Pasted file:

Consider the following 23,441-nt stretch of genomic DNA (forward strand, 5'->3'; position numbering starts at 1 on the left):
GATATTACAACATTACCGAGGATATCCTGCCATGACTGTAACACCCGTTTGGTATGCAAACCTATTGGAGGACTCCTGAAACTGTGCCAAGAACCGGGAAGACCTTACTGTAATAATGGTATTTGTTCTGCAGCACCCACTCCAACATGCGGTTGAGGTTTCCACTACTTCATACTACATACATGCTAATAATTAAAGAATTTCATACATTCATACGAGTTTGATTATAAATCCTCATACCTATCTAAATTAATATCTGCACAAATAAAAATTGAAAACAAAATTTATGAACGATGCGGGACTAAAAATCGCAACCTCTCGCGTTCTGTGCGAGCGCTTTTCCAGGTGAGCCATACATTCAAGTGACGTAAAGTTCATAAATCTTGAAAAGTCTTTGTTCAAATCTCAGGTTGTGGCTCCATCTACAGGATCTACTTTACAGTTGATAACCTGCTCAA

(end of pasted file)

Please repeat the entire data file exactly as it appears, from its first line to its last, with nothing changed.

Consider the following 23,441-nt stretch of genomic DNA (forward strand, 5'->3'; position numbering starts at 1 on the left):
GATATTACAACATTACCGAGGATATCCTGCCATGACTGTAACACCCGTTTGGTATGCAAACCTATTGGAGGACTCCTGAAACTGTGCCAAGAACCGGGAAGACCTTACTGTAATAATGGTATTTGTTCTGCAGCACCCACTCCAACATGCGGTTGAGGTTTCCACTACTTCATACTACATACATGCTAATAATTAAAGAATTTCATACATTCATACGAGTTTGATTATAAATCCTCATACCTATCTAAATTAATATCTGCACAAATAAAAATTGAAAACAAAATTTATGAACGATGCGGGACTAAAAATCGCAACCTCTCGCGTTCTGTGCGAGCGCTTTTCCAGGTGAGCCATACATTCAAGTGACGTAAAGTTCATAAATCTTGAAAAGTCTTTGTTCAAATCTCAGGTTGTGGCTCCATCTACAGGATCTACTTTACAGTTGATAACCTGCTCAA